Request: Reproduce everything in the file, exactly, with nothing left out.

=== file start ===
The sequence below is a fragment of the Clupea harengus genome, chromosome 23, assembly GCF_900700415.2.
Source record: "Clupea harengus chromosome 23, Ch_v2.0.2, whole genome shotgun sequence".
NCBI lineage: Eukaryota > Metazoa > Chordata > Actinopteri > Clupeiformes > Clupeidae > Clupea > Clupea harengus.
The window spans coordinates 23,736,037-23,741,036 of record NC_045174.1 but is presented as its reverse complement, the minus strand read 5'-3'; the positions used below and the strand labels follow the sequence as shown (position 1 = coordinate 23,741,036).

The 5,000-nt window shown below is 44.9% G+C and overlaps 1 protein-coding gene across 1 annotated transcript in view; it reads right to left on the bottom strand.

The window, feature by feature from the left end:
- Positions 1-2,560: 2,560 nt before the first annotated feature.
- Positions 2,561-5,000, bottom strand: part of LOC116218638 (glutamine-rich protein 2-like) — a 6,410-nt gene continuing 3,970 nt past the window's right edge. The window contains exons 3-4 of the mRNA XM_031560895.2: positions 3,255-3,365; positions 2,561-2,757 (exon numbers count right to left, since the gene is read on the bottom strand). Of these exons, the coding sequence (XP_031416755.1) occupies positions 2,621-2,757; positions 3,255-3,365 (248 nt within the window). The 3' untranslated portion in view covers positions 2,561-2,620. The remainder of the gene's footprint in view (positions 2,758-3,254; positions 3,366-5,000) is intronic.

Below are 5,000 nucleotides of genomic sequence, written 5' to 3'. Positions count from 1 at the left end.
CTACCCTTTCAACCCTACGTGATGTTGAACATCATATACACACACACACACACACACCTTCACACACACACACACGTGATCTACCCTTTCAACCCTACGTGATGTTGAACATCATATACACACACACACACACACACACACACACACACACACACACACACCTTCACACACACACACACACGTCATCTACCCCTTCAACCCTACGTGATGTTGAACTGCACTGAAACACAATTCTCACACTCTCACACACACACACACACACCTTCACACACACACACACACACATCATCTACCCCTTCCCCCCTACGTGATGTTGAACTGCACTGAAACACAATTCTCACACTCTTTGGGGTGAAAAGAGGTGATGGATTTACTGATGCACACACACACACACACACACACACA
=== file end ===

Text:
The sequence below is a fragment of the Clupea harengus genome, chromosome 23, assembly GCF_900700415.2.
Source record: "Clupea harengus chromosome 23, Ch_v2.0.2, whole genome shotgun sequence".
NCBI lineage: Eukaryota > Metazoa > Chordata > Actinopteri > Clupeiformes > Clupeidae > Clupea > Clupea harengus.
The window spans coordinates 23,736,037-23,741,036 of record NC_045174.1 but is presented as its reverse complement, the minus strand read 5'-3'; the positions used below and the strand labels follow the sequence as shown (position 1 = coordinate 23,741,036).

The 5,000-nt window shown below is 44.9% G+C and overlaps 1 protein-coding gene across 1 annotated transcript in view; it reads right to left on the bottom strand.

The window, feature by feature from the left end:
- Positions 1-2,560: 2,560 nt before the first annotated feature.
- Positions 2,561-5,000, bottom strand: part of LOC116218638 (glutamine-rich protein 2-like) — a 6,410-nt gene continuing 3,970 nt past the window's right edge. The window contains exons 3-4 of the mRNA XM_031560895.2: positions 3,255-3,365; positions 2,561-2,757 (exon numbers count right to left, since the gene is read on the bottom strand). Of these exons, the coding sequence (XP_031416755.1) occupies positions 2,621-2,757; positions 3,255-3,365 (248 nt within the window). The 3' untranslated portion in view covers positions 2,561-2,620. The remainder of the gene's footprint in view (positions 2,758-3,254; positions 3,366-5,000) is intronic.

Below are 5,000 nucleotides of genomic sequence, written 5' to 3'. Positions count from 1 at the left end.
CTACCCTTTCAACCCTACGTGATGTTGAACATCATATACACACACACACACACACACCTTCACACACACACACACGTGATCTACCCTTTCAACCCTACGTGATGTTGAACATCATATACACACACACACACACACACACACACACACACACACACACACACCTTCACACACACACACACACGTCATCTACCCCTTCAACCCTACGTGATGTTGAACTGCACTGAAACACAATTCTCACACTCTCACACACACACACACACACCTTCACACACACACACACACACATCATCTACCCCTTCCCCCCTACGTGATGTTGAACTGCACTGAAACACAATTCTCACACTCTTTGGGGTGAAAAGAGGTGATGGATTTACTGATGCACACACACACACACACACACACACA